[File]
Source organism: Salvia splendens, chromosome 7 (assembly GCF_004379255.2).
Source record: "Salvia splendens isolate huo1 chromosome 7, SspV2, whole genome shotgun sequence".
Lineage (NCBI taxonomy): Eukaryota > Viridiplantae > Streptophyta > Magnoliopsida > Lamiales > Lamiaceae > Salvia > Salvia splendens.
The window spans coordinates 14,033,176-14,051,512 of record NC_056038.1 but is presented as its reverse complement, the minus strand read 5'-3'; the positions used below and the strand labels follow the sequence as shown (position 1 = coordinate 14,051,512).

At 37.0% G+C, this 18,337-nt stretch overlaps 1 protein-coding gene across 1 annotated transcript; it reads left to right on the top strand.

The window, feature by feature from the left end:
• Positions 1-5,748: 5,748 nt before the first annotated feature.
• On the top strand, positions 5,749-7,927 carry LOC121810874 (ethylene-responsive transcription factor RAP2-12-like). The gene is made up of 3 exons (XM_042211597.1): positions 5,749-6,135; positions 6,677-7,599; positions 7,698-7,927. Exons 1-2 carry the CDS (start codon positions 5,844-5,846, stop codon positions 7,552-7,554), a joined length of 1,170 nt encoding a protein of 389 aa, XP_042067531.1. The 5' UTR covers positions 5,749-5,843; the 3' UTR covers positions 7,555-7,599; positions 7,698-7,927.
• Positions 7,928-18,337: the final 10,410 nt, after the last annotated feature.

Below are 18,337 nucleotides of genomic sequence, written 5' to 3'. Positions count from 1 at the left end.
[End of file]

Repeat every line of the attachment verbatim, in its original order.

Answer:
Source organism: Salvia splendens, chromosome 7 (assembly GCF_004379255.2).
Source record: "Salvia splendens isolate huo1 chromosome 7, SspV2, whole genome shotgun sequence".
Lineage (NCBI taxonomy): Eukaryota > Viridiplantae > Streptophyta > Magnoliopsida > Lamiales > Lamiaceae > Salvia > Salvia splendens.
The window spans coordinates 14,033,176-14,051,512 of record NC_056038.1 but is presented as its reverse complement, the minus strand read 5'-3'; the positions used below and the strand labels follow the sequence as shown (position 1 = coordinate 14,051,512).

At 37.0% G+C, this 18,337-nt stretch overlaps 1 protein-coding gene across 1 annotated transcript; it reads left to right on the top strand.

The window, feature by feature from the left end:
• Positions 1-5,748: 5,748 nt before the first annotated feature.
• On the top strand, positions 5,749-7,927 carry LOC121810874 (ethylene-responsive transcription factor RAP2-12-like). The gene is made up of 3 exons (XM_042211597.1): positions 5,749-6,135; positions 6,677-7,599; positions 7,698-7,927. Exons 1-2 carry the CDS (start codon positions 5,844-5,846, stop codon positions 7,552-7,554), a joined length of 1,170 nt encoding a protein of 389 aa, XP_042067531.1. The 5' UTR covers positions 5,749-5,843; the 3' UTR covers positions 7,555-7,599; positions 7,698-7,927.
• Positions 7,928-18,337: the final 10,410 nt, after the last annotated feature.

Below are 18,337 nucleotides of genomic sequence, written 5' to 3'. Positions count from 1 at the left end.